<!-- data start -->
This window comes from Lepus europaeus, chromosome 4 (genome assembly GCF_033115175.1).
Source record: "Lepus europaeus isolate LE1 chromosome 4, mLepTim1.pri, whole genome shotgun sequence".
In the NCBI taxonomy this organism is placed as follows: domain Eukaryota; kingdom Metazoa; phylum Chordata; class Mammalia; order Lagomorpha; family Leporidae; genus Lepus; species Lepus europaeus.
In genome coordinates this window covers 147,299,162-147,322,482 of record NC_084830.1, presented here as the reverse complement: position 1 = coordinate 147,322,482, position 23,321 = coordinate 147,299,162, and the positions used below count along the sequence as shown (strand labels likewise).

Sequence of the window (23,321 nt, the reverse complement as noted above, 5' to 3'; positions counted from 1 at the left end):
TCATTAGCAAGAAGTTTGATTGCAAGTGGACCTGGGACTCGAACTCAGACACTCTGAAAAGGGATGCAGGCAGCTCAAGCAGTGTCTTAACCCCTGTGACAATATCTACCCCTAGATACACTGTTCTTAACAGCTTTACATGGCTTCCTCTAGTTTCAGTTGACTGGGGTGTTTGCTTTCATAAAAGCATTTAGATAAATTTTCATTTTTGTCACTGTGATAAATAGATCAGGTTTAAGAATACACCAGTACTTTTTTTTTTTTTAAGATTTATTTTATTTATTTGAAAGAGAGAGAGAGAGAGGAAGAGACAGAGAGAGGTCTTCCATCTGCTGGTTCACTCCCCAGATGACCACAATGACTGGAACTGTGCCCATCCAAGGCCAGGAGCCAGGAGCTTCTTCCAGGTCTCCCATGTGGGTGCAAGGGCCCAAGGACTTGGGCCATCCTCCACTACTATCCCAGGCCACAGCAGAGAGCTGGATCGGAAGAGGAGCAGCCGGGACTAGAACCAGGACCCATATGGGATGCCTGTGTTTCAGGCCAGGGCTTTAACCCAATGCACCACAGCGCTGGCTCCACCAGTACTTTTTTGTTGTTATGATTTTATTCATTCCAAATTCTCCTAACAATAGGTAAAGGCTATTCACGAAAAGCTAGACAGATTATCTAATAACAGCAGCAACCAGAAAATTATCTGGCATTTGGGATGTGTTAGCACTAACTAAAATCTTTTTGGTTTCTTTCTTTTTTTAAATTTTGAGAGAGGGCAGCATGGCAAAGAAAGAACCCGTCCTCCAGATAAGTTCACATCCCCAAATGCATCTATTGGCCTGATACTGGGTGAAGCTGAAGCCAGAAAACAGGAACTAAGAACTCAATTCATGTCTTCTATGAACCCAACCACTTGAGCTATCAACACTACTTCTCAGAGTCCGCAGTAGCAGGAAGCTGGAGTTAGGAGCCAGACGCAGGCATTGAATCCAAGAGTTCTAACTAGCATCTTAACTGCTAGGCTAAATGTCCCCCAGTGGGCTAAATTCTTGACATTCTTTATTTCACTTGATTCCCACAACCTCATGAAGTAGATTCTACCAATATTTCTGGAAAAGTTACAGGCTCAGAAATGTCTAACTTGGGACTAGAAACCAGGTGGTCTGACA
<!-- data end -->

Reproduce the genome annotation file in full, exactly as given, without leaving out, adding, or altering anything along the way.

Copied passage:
This window comes from Lepus europaeus, chromosome 4 (genome assembly GCF_033115175.1).
Source record: "Lepus europaeus isolate LE1 chromosome 4, mLepTim1.pri, whole genome shotgun sequence".
In the NCBI taxonomy this organism is placed as follows: domain Eukaryota; kingdom Metazoa; phylum Chordata; class Mammalia; order Lagomorpha; family Leporidae; genus Lepus; species Lepus europaeus.
In genome coordinates this window covers 147,299,162-147,322,482 of record NC_084830.1, presented here as the reverse complement: position 1 = coordinate 147,322,482, position 23,321 = coordinate 147,299,162, and the positions used below count along the sequence as shown (strand labels likewise).

Sequence of the window (23,321 nt, the reverse complement as noted above, 5' to 3'; positions counted from 1 at the left end):
TCATTAGCAAGAAGTTTGATTGCAAGTGGACCTGGGACTCGAACTCAGACACTCTGAAAAGGGATGCAGGCAGCTCAAGCAGTGTCTTAACCCCTGTGACAATATCTACCCCTAGATACACTGTTCTTAACAGCTTTACATGGCTTCCTCTAGTTTCAGTTGACTGGGGTGTTTGCTTTCATAAAAGCATTTAGATAAATTTTCATTTTTGTCACTGTGATAAATAGATCAGGTTTAAGAATACACCAGTACTTTTTTTTTTTTTAAGATTTATTTTATTTATTTGAAAGAGAGAGAGAGAGAGGAAGAGACAGAGAGAGGTCTTCCATCTGCTGGTTCACTCCCCAGATGACCACAATGACTGGAACTGTGCCCATCCAAGGCCAGGAGCCAGGAGCTTCTTCCAGGTCTCCCATGTGGGTGCAAGGGCCCAAGGACTTGGGCCATCCTCCACTACTATCCCAGGCCACAGCAGAGAGCTGGATCGGAAGAGGAGCAGCCGGGACTAGAACCAGGACCCATATGGGATGCCTGTGTTTCAGGCCAGGGCTTTAACCCAATGCACCACAGCGCTGGCTCCACCAGTACTTTTTTGTTGTTATGATTTTATTCATTCCAAATTCTCCTAACAATAGGTAAAGGCTATTCACGAAAAGCTAGACAGATTATCTAATAACAGCAGCAACCAGAAAATTATCTGGCATTTGGGATGTGTTAGCACTAACTAAAATCTTTTTGGTTTCTTTCTTTTTTTAAATTTTGAGAGAGGGCAGCATGGCAAAGAAAGAACCCGTCCTCCAGATAAGTTCACATCCCCAAATGCATCTATTGGCCTGATACTGGGTGAAGCTGAAGCCAGAAAACAGGAACTAAGAACTCAATTCATGTCTTCTATGAACCCAACCACTTGAGCTATCAACACTACTTCTCAGAGTCCGCAGTAGCAGGAAGCTGGAGTTAGGAGCCAGACGCAGGCATTGAATCCAAGAGTTCTAACTAGCATCTTAACTGCTAGGCTAAATGTCCCCCAGTGGGCTAAATTCTTGACATTCTTTATTTCACTTGATTCCCACAACCTCATGAAGTAGATTCTACCAATATTTCTGGAAAAGTTACAGGCTCAGAAATGTCTAACTTGGGACTAGAAACCAGGTGGTCTGACA